In May, it was announced that, thanks to Cancer Research UK, Manchester was set to receive funding from the Clinical Academic Training (CAT) Award to establish a new programme to train the next generation of researchers and clinicians. From 2020, University of Manchester Medical School students will be able to undertake a fully-funded intercalated PhD in Cancer Sciences, which will form part of the Cancer Research UK Manchester Centre’s new, MBPhD programme.
As outreach for this new programme, on Thursday 21 - Friday 22 November, five University of Manchester MBChB students visited the University of Cambridge, to attend their MBPhD Annual Symposium and speak to key students and staff. The attendees, James Tooke, Andrew Chai, Chun Sheng Tan, Ioannis Ioannou and Yun Jee Koh, who ranged from being first to third year Manchester MBChB students, and had all expressed an interest in becoming Clinical Academics in the future.
Thursday was spent attending the MBPhD Symposium. The novelty of hearing from Cambridge speakers resonated with the students and they were excited at the possibility that they might also work on the frontiers of research during their time at Manchester.
A particular highlight for the students were the range of scientific talks at the symposium. Ioannis enjoyed ‘Interrogating cancer metabolism using hyperpolarised 13C MRI’, focusing on the dysregulation of metabolic pathways in the microenvironment of tumours, with a particular focus on glioblastoma. James was impressed by a presentation on the application of deep learning and AI to aid early assessment of stroke risk, finding this particularly fascinating due to his background in maths and physics.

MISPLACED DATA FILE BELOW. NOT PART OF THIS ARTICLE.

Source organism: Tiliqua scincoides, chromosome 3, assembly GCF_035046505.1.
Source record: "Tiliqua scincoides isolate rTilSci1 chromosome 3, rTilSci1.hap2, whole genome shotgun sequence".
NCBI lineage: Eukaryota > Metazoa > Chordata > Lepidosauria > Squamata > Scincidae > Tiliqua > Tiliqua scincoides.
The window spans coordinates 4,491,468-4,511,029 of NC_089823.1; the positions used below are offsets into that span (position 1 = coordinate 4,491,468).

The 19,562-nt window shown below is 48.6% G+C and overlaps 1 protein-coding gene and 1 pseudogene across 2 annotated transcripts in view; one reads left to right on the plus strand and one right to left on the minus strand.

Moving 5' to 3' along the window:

Through conversations with the presenters, Yun Jee Koh came to appreciate the tremendous effort involved in yielding high-quality papers and the need to integrate skills and knowledge from various disciplines, including Computer Sciences and statistics. Chun Sheng Tan found it inspiring to see such deep understanding and fluent communication of subject areas by students not very much older than themselves.
Our students also attended poster presentations by Cambridge delegates. Having engaged in these discussions, they felt that the MBPhD would not only develop their research skills and expertise in a specific field, but would also teach them fluid data presentation skills.
On the second day of the visit, the students were able to interact with the University of Cambridge’s MBPhD Programme Director, Graduate Training Programme Manager and key MBPhD students and staff. Having spoken to Cambridge staff and researchers, our students were left fascinated by how combining the practice of medicine with allied research could open so many doors and opportunities.
The chance to directly ask questions to current PhD students was very constructive, and Andrew in particular felt that this clarified a lot of questions he had had about combining research and clinical practice. Being around research-orientated doctors and doctors-in-training further allowed the students to learn about how the career paths of research and clinical practice could be connected through an integrated education.
Ultimately, the visit further fuelled our students’ desire to pursue a career in clinical academia. It was inspiring to see the dedication and hard work that the Cambridge students had devoted to their research, and our attendees felt that this had been very much worth the long journey down South!
We would like to express our thanks to the CRUK Cambrige Centre and in particular Louisa Bellis and Bruce Daniels, who funded and co-ordinated our visit.
This blog post was collaboratively written by James Tooke, Andrew Chai, Chun Sheng Tan, Ioannis Ioannou and Yun Jee Koh.
For any questions about the MBPhD programme, please contact Dr Georgina Binnie, MBPhD Administrator at email@example.com.